Monday, June 5, 2023

Dunoon koalas: Water Northern Rivers explores local koala population

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Nan Nicholson, Dunoon and District Gazette

The Dunoon Dam koalas are even more important than first thought. They can help other koala populations to recover robust genetics.

Photo: Cassie Lafferty, Unsplash

New information has been revealed about the local population of koalas which would be impacted by the proposed 15ML dam at Dunoon.

The Dunoon Dam was taken off the table by Rous County Council in December 2020. The councillors who voted down the dam proposal cited the loss of important ecological systems and fauna habitat, as well as the valuable cultural heritage sites of the Widjabul Wia-bal people.

A new Future Water Plan, without the Dunoon Dam, has been prepared by Rous County Council and released for public comment. Submissions closed on 28 May.

Dr Steve Phillips of Biolink Ecological Consultants says: “The Dunoon koala population has different genetic origins (and is more robust and outbred) than other koala populations to the south and east (which are, in contrast, immunologically compromised and demonstrably inbred).”

The Dunoon koalas thus have lots to offer these other koalas which suffer from high disease levels and associated mortalities, as well as the manifestation of physical traits of inbreeding such as smaller average body sizes and microcephaly.

As far as we can tell, the genetic affinity / origins of the population imply a link to hinterland koala populations of SE Queensland (loosely referred to as the SEQ genome).

We have known about the presence of this special koala population for some time (since at least mid-1990s) but do not yet know such critical things as population size and the full extent of the population’s distribution in the Dunoon area.

Why is the population so special? Because it carries genetic information known to be missing from the coastal populations of Byron, Ballina, and the Richmond River floodplain around Lismore. The progressive or assisted incorporation of genes from the Dunoon koalas into these other populations will increase their overall genetic and immunological fitness and so increase their capacity to resist change.”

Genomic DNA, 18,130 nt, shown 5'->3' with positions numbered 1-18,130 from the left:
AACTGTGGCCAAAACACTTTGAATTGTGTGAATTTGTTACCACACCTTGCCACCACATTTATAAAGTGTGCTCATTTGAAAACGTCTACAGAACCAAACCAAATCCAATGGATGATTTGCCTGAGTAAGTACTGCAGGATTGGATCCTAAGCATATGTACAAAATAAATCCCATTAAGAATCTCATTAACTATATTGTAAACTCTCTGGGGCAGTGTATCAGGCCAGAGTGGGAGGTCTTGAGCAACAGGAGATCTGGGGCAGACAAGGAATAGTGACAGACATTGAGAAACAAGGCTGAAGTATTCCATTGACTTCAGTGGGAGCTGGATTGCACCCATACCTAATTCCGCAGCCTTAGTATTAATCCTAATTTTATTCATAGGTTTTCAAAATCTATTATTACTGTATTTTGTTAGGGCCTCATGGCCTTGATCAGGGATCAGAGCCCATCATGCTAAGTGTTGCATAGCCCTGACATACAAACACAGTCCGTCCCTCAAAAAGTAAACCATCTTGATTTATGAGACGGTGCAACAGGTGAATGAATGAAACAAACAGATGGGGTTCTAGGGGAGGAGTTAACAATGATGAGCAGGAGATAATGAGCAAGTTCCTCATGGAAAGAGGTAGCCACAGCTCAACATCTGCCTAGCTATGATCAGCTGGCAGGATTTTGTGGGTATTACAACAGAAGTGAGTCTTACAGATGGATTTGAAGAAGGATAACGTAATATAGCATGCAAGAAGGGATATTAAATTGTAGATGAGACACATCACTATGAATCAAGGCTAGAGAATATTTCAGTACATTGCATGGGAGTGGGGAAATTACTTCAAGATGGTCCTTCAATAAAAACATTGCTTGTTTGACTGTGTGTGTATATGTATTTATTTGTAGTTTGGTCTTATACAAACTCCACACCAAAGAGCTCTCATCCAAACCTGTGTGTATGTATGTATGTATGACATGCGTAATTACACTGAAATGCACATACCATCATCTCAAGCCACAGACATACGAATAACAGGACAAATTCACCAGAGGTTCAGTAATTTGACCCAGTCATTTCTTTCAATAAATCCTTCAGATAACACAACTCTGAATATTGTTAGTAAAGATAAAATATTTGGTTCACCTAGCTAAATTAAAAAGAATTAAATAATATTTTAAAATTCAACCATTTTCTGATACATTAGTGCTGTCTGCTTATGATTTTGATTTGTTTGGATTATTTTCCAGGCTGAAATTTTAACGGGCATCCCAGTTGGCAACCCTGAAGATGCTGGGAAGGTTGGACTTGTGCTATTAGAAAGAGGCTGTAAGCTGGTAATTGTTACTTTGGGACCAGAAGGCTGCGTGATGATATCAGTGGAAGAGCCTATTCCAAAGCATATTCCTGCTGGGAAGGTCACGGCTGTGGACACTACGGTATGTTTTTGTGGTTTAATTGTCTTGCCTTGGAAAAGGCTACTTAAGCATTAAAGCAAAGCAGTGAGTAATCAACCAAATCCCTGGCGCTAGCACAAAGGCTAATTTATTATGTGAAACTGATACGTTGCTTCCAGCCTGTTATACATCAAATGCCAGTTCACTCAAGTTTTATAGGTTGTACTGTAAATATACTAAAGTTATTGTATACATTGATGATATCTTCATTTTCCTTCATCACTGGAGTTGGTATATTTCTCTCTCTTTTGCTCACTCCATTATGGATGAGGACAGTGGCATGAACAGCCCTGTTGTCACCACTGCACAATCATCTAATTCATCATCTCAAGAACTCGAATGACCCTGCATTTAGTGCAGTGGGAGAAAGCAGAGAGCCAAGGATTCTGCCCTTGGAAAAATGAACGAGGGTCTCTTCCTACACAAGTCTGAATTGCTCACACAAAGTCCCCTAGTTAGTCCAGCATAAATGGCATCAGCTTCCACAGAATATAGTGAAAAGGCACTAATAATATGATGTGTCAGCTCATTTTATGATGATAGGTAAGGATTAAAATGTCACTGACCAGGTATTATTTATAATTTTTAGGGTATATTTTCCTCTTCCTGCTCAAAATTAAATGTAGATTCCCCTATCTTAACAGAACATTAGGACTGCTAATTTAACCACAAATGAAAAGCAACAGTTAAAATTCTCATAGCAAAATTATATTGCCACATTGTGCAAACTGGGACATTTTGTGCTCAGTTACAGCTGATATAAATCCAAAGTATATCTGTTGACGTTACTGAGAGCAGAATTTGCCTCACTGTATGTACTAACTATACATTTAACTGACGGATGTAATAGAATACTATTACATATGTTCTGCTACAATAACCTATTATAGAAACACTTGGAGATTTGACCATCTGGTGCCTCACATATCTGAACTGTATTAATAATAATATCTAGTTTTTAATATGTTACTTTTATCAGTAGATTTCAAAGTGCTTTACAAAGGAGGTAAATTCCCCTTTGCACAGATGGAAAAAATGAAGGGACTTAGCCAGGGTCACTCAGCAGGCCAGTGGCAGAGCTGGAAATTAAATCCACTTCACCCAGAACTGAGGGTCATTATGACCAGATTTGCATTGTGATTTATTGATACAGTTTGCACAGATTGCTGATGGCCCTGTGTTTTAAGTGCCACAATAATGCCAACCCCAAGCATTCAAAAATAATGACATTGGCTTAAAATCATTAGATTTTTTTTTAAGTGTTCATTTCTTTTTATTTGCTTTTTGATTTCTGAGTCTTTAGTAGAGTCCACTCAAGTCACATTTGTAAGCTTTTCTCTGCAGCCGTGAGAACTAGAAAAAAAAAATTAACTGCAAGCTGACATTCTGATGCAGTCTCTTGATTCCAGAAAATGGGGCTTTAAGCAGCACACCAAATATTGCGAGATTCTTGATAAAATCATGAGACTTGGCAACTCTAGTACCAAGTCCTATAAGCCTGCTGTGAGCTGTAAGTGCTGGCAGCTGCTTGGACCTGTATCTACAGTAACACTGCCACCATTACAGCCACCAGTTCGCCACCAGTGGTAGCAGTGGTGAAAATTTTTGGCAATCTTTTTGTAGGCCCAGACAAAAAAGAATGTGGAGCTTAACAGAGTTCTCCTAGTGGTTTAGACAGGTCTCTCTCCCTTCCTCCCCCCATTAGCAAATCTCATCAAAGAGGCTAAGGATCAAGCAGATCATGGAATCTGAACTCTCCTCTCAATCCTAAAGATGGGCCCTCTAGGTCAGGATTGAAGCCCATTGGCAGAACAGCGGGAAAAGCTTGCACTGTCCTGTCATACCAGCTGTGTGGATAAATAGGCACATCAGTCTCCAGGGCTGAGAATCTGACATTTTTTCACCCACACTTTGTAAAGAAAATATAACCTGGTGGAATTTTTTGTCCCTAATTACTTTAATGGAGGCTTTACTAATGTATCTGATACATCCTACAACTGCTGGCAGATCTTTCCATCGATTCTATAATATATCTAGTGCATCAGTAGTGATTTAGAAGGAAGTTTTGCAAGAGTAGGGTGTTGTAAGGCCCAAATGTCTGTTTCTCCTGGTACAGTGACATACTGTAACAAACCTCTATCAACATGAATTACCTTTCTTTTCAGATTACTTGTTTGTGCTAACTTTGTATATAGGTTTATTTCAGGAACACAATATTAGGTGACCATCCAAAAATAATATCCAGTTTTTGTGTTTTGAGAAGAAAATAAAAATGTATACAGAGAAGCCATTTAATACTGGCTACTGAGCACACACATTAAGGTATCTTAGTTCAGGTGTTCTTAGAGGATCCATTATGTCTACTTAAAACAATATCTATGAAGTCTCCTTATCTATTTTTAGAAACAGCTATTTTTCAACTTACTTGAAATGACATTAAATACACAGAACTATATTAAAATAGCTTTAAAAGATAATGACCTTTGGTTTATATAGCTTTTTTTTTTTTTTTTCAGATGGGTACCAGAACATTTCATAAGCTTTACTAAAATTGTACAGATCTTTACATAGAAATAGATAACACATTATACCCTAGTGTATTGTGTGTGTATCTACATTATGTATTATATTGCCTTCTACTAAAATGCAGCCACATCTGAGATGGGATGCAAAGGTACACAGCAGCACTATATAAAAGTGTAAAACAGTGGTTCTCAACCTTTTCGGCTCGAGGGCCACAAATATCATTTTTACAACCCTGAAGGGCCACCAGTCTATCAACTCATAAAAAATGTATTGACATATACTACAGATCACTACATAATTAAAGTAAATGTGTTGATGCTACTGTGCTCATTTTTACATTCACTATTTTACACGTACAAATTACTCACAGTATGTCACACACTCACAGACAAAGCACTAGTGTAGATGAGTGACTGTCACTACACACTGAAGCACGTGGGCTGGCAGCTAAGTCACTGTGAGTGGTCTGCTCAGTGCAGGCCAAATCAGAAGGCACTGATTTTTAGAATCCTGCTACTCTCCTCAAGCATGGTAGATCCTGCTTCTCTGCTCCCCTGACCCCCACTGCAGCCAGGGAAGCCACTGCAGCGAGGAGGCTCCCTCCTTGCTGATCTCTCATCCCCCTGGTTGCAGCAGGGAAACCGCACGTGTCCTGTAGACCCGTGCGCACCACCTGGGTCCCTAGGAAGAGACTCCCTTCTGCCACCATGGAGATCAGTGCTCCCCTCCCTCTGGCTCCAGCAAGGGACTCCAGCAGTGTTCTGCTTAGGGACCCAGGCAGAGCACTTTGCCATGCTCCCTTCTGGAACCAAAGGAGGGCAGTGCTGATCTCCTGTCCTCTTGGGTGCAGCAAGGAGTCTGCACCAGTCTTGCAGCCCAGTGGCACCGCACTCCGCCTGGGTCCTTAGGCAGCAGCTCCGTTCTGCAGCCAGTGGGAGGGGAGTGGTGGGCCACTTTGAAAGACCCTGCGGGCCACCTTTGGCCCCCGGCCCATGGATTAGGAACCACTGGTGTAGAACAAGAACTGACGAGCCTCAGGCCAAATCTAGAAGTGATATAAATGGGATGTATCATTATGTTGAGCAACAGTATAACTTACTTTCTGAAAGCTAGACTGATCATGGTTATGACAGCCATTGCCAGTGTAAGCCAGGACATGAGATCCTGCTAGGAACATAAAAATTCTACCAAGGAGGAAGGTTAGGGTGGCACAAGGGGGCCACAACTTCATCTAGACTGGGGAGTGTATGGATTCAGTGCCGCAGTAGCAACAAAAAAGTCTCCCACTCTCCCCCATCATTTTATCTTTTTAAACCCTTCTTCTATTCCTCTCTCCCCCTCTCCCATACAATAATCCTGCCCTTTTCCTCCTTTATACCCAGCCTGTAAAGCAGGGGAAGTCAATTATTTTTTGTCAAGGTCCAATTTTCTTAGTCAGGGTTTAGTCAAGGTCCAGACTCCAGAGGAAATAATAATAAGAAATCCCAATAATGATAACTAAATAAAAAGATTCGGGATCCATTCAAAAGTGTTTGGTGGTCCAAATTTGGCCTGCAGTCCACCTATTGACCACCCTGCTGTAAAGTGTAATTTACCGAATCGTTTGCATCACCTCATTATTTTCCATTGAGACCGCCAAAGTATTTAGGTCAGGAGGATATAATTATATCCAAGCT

Roadkilled koala
This koala, killed by a car, was part of a genetically important population in the Dunoon area that may be able to contribute to the strengthening of the general koala population. Koalas face many threats, including cars and dogs and disease, but the worst is habitat loss. Photo: Nan Nicholson.

The Dunoon Dam would destroy 23ha of koala habitat according to the Terrestrial Ecology Impact Assessment prepared for Rous County Council in 2013. This does not include forest damaged or fragmented by construction works, or peripheral impacts on koalas living around the edges of the impact zone. The forest consists of key koala feed tree species such as Tallowwood, linked by rainforest and regrowth. In addition to habitat loss, koala corridors linking this population to others would also be negatively impacted.

Mitigation is not an option because koalas need these trees now and cannot wait for a regrown forest. Northern NSW koalas could be extinct in less than 30 years if nothing is done to halt ongoing habitat loss.

Dunoon and District Gazette June-July 2021

Water Northern Rivers Alliance represents local groups promoting diverse water options and opposing the Dunoon Dam.

This article appeared in the Dunoon and District Gazette, June-July 2021.


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